To avoid sorting all of the rows in the table, you need to focus your sorting on just a subset of those rows. Example 4 exemplifies this approach. This seeds a TreeMap with keys and data elements for the first N rows. The first key is the minimal key in the set. As rows are fetched, they are compared against the first key. If the new row's key is less than or equal to this first of N keys, the new row is ignored. If the new row's key is greater than this first of N keys, then the previous minimum key is discarded and this new row is inserted.
The sorting is reduced to tree insertion for a subset of the rows. If the rows are in a random order, then approximately half will be ignored. If the rows are in descending order, then all but the first N will be ignored. If the rows are ascending, then the N-row subset will have each of the table rows sorted in and then removed.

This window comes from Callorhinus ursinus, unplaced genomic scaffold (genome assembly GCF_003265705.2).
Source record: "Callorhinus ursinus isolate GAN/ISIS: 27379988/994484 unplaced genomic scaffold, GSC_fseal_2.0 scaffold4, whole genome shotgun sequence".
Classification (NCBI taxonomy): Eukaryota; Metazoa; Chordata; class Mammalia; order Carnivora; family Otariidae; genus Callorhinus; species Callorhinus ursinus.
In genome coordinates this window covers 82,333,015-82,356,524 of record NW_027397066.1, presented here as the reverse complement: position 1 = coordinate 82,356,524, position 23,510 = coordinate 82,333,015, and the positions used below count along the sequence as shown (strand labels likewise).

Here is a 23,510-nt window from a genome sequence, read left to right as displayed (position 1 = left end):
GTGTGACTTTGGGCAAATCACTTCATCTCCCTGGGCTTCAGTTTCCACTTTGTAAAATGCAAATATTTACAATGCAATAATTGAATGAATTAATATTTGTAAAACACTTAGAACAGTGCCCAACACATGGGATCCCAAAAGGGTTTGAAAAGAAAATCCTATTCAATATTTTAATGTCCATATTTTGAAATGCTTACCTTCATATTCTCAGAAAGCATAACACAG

Where a full sort of R rows is O(Rlog(R)), this sort is somewhat smaller, and is O(Rlog(N)). When the table is very large and the batch size is very small, this difference can be profound. When we are trying to find a 100 row batch from a 100,000 row table, the processing is cut in almost 1/3 in the worst possible case.
Point #1 in Example 4 is the TreeMap into which we'll accumulate, at most, keep rows of keys and data values. Since the map isn't full at Point #2, we load in key values and data values. In this case, we only use a single column that we presume is a primary key. If necessary, we could construct and insert a more complex object.
Once the map is full at Point #3, we compare each new row against the smallest of the keys in topRows. If the new row is larger, it should be in the collection; we drop the lowest value from the collection. Since this is a balanced red-black tree, the tree will be reordered and balanced as necessary after this operation.
Fork and Split
As with many such problems, the real problem is not to get the top N rows. The real problem is to break up a stream of incoming transactions into batches. The current architecture puts transactions into a large table, then repeatedly picks out batches for processing. This is, of course, slow, and the initial narrow focus on a specific performance issue leads to this investigation.